Michelle and I hadn’t been hiking since The West Highland Way in Scotland. And prior to that The Banaue Rice Terraces and Pinatubo Volcano were our last Filipino hiking experiences at least a year ago. As we are both leaving the Philippines this summer, we wanted to get at least another one in before we leave. We’d already missed the cooler months of December through March, and the only non-weekend day remaining on the calendar before departure was May 1…..so May 1 it was..hot or not!
Its amazing how having a hiking goal helps kick me into gear in the gym. I went from dragging myself down there once a week on a Sunday to going 4-5 times/week on a mission. (Note to self: How about always having a hike planned? It should be easy in Nepal!)
Pico de Loro is located in Ternate, in Cavite province, about a 2 hour drive from Manila. A friend had recommended to Michelle as an accessible day trip, not too difficult, on a well-marked trail, and I think that’s a pretty good summary of the hike. As with all hikes here, its an up and down event (rather than cross-country). I heard different times reported on how long it would take. For us it was 7 hours roundtrip (which would probably would have been 6 hours if I hadn’t kept making us stop!) Alot of the hiking is a more gradual climb, although there is a steep hour or so in the middle. I found this exhausting in the heat as I couldn’t handle hiking sticks and a water bottle at the same time. ( I can’t believe I still don’t own a hydration system of some description.) In general, I found the heat unbearable and I remember how exhausting Pinatubo was for just that reason. There were times when I had to remind myself how great it was to be out of the city – and it really was…. Manila is not the Philippines, but it is so easy to forget sometimes.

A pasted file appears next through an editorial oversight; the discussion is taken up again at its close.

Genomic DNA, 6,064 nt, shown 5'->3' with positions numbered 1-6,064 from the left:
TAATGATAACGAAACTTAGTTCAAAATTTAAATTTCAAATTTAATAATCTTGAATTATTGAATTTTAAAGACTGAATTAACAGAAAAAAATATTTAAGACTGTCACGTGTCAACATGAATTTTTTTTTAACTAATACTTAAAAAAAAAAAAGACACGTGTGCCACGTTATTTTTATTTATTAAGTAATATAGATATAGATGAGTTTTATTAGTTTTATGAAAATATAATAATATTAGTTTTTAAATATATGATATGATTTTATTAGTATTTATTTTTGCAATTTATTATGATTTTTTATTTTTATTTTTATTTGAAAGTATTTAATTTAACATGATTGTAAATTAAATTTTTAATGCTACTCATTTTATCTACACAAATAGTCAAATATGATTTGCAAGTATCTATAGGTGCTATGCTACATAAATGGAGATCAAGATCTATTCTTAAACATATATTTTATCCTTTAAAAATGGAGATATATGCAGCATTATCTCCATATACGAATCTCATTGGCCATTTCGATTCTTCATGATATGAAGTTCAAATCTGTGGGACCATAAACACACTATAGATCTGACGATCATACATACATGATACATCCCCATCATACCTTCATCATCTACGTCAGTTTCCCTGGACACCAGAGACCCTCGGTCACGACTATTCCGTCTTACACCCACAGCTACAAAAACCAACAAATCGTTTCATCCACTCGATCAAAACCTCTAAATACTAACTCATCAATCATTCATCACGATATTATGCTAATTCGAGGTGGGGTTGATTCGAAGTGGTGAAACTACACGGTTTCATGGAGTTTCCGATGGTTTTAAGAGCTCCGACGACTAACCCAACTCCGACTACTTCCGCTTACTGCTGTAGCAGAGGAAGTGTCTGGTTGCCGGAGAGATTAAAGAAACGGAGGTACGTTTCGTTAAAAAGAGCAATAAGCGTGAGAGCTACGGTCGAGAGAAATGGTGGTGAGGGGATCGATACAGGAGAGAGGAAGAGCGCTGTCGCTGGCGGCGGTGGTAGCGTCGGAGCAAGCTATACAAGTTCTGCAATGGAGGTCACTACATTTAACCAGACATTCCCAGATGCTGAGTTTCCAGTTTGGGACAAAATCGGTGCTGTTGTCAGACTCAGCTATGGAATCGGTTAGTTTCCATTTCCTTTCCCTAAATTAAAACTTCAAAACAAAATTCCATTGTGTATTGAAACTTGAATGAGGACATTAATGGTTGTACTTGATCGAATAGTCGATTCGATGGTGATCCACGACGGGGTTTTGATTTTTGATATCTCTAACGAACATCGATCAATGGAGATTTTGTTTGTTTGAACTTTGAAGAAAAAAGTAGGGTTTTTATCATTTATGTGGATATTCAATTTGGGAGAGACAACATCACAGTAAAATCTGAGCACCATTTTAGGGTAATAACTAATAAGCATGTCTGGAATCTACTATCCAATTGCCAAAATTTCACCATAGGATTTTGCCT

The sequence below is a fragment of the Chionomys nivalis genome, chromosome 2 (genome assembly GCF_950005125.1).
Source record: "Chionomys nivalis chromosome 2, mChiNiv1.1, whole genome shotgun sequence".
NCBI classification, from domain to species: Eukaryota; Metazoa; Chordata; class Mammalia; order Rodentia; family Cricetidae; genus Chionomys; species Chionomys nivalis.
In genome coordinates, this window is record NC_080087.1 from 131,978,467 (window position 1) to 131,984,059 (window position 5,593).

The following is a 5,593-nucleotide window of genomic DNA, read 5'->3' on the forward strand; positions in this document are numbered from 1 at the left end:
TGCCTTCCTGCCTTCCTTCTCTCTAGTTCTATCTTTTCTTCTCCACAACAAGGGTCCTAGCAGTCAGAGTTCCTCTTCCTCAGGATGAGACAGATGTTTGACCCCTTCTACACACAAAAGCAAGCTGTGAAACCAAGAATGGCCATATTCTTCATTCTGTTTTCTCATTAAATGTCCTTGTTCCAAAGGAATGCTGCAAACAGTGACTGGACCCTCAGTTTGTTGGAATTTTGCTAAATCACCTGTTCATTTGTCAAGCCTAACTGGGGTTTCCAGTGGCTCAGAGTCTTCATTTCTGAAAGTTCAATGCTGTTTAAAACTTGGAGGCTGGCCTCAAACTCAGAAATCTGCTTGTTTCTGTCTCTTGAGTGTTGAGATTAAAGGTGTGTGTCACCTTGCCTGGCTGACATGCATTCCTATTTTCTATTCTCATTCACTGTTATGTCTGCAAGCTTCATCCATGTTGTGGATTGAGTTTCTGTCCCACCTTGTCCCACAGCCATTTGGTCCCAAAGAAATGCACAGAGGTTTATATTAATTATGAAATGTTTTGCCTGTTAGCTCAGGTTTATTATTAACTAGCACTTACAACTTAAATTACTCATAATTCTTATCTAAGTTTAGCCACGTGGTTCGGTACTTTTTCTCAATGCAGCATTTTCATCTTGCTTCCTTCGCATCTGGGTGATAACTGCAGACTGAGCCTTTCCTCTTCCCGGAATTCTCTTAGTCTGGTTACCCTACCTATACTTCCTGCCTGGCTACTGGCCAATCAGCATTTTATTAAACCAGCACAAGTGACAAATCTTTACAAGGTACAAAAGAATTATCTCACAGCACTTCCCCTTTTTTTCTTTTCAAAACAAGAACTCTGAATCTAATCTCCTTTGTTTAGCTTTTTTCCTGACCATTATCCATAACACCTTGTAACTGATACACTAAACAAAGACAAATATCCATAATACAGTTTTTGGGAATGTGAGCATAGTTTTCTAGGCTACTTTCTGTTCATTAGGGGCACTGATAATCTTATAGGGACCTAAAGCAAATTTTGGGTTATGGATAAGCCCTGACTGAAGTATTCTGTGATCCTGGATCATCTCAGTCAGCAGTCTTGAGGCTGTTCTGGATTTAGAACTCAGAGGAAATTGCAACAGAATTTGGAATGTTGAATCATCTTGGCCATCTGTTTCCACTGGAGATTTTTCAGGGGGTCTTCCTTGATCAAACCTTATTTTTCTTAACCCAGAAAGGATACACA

May 1 is a Filipino holiday and I understand Pico de Loro is a popular hiking destination for college kids. It was lucky we went as early as we did as the groups started to arrive in throngs after us. At first I was taken aback how many kids were coming from behind, but they were the nicest people. One group that over took us (because of my huffing and puffing) was kind enough to wait at a split in the path to make sure we took the right route. And when I took a well earned break on the main ridge, they kindly offered to share all their food with me. Really nice kids. Many of them were staying the night and little camp sites starting going up all around. While I waited for the others to come back from their attempt to ascend the beak, I watched a marriage proposal on a nearby rock. Very cute.
They do need learn the hiker’s mantra that I was taught though: take nothing, and leave nothing behind. It was pretty clean up there, not too much litter, but it wasn’t litter free either. And when I saw the piles and piles of plastic garbage at base camp that had been collected from a very recent clean up campaign, I understood how bad it could really get. I’m glad I didn’t get to see that.
The trail is marked as easy, and it is really – except for the heat. Especially by Filipino standards where trails can involve climbing and ropes. The beak itself I did not attempt, as rope climbing is not for me, but braver souls than me made it all the way to the top. An accessible day hike from Manila. Best done with an early start, December-February on a non-holiday weekday for a little more peace and solitude…